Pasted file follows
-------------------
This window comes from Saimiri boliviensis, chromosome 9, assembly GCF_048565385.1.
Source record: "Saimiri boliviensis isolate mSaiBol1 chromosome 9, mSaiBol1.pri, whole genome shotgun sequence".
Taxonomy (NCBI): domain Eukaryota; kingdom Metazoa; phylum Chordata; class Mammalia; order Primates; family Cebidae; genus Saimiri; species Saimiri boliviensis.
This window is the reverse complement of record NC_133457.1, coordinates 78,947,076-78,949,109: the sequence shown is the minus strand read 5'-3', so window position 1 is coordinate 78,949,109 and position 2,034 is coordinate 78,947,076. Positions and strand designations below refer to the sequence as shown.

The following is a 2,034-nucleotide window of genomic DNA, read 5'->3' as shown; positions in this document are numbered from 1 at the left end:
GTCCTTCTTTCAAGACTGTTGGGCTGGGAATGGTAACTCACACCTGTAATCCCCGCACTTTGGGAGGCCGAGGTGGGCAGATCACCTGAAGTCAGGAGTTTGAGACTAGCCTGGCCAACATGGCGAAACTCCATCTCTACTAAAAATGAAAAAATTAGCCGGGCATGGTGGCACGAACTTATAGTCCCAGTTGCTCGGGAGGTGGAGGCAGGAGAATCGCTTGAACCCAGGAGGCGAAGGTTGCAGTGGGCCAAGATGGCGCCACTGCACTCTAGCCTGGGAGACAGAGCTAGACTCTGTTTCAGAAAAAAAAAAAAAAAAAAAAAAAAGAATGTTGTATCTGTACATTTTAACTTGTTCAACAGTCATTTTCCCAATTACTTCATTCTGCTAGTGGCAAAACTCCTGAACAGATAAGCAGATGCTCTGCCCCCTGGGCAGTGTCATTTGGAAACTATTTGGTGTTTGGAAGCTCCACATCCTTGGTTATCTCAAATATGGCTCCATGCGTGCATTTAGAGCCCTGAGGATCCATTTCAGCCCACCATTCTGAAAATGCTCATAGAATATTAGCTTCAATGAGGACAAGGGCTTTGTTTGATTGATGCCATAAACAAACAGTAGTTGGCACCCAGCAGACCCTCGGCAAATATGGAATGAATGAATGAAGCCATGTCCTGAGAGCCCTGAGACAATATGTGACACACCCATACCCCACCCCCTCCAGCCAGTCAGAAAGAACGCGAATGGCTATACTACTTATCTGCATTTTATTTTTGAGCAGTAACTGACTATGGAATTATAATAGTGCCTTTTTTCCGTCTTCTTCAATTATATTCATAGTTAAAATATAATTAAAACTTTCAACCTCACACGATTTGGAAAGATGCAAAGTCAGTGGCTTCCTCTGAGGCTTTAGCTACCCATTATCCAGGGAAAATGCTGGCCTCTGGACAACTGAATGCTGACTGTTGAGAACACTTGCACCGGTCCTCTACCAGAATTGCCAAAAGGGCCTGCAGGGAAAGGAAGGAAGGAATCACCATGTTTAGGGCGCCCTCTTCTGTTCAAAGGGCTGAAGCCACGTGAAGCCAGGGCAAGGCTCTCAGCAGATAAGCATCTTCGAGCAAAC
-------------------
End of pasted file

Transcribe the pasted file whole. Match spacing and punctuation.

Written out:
This window comes from Saimiri boliviensis, chromosome 9, assembly GCF_048565385.1.
Source record: "Saimiri boliviensis isolate mSaiBol1 chromosome 9, mSaiBol1.pri, whole genome shotgun sequence".
Taxonomy (NCBI): domain Eukaryota; kingdom Metazoa; phylum Chordata; class Mammalia; order Primates; family Cebidae; genus Saimiri; species Saimiri boliviensis.
This window is the reverse complement of record NC_133457.1, coordinates 78,947,076-78,949,109: the sequence shown is the minus strand read 5'-3', so window position 1 is coordinate 78,949,109 and position 2,034 is coordinate 78,947,076. Positions and strand designations below refer to the sequence as shown.

The following is a 2,034-nucleotide window of genomic DNA, read 5'->3' as shown; positions in this document are numbered from 1 at the left end:
GTCCTTCTTTCAAGACTGTTGGGCTGGGAATGGTAACTCACACCTGTAATCCCCGCACTTTGGGAGGCCGAGGTGGGCAGATCACCTGAAGTCAGGAGTTTGAGACTAGCCTGGCCAACATGGCGAAACTCCATCTCTACTAAAAATGAAAAAATTAGCCGGGCATGGTGGCACGAACTTATAGTCCCAGTTGCTCGGGAGGTGGAGGCAGGAGAATCGCTTGAACCCAGGAGGCGAAGGTTGCAGTGGGCCAAGATGGCGCCACTGCACTCTAGCCTGGGAGACAGAGCTAGACTCTGTTTCAGAAAAAAAAAAAAAAAAAAAAAAAAGAATGTTGTATCTGTACATTTTAACTTGTTCAACAGTCATTTTCCCAATTACTTCATTCTGCTAGTGGCAAAACTCCTGAACAGATAAGCAGATGCTCTGCCCCCTGGGCAGTGTCATTTGGAAACTATTTGGTGTTTGGAAGCTCCACATCCTTGGTTATCTCAAATATGGCTCCATGCGTGCATTTAGAGCCCTGAGGATCCATTTCAGCCCACCATTCTGAAAATGCTCATAGAATATTAGCTTCAATGAGGACAAGGGCTTTGTTTGATTGATGCCATAAACAAACAGTAGTTGGCACCCAGCAGACCCTCGGCAAATATGGAATGAATGAATGAAGCCATGTCCTGAGAGCCCTGAGACAATATGTGACACACCCATACCCCACCCCCTCCAGCCAGTCAGAAAGAACGCGAATGGCTATACTACTTATCTGCATTTTATTTTTGAGCAGTAACTGACTATGGAATTATAATAGTGCCTTTTTTCCGTCTTCTTCAATTATATTCATAGTTAAAATATAATTAAAACTTTCAACCTCACACGATTTGGAAAGATGCAAAGTCAGTGGCTTCCTCTGAGGCTTTAGCTACCCATTATCCAGGGAAAATGCTGGCCTCTGGACAACTGAATGCTGACTGTTGAGAACACTTGCACCGGTCCTCTACCAGAATTGCCAAAAGGGCCTGCAGGGAAAGGAAGGAAGGAATCACCATGTTTAGGGCGCCCTCTTCTGTTCAAAGGGCTGAAGCCACGTGAAGCCAGGGCAAGGCTCTCAGCAGATAAGCATCTTCGAGCAAAC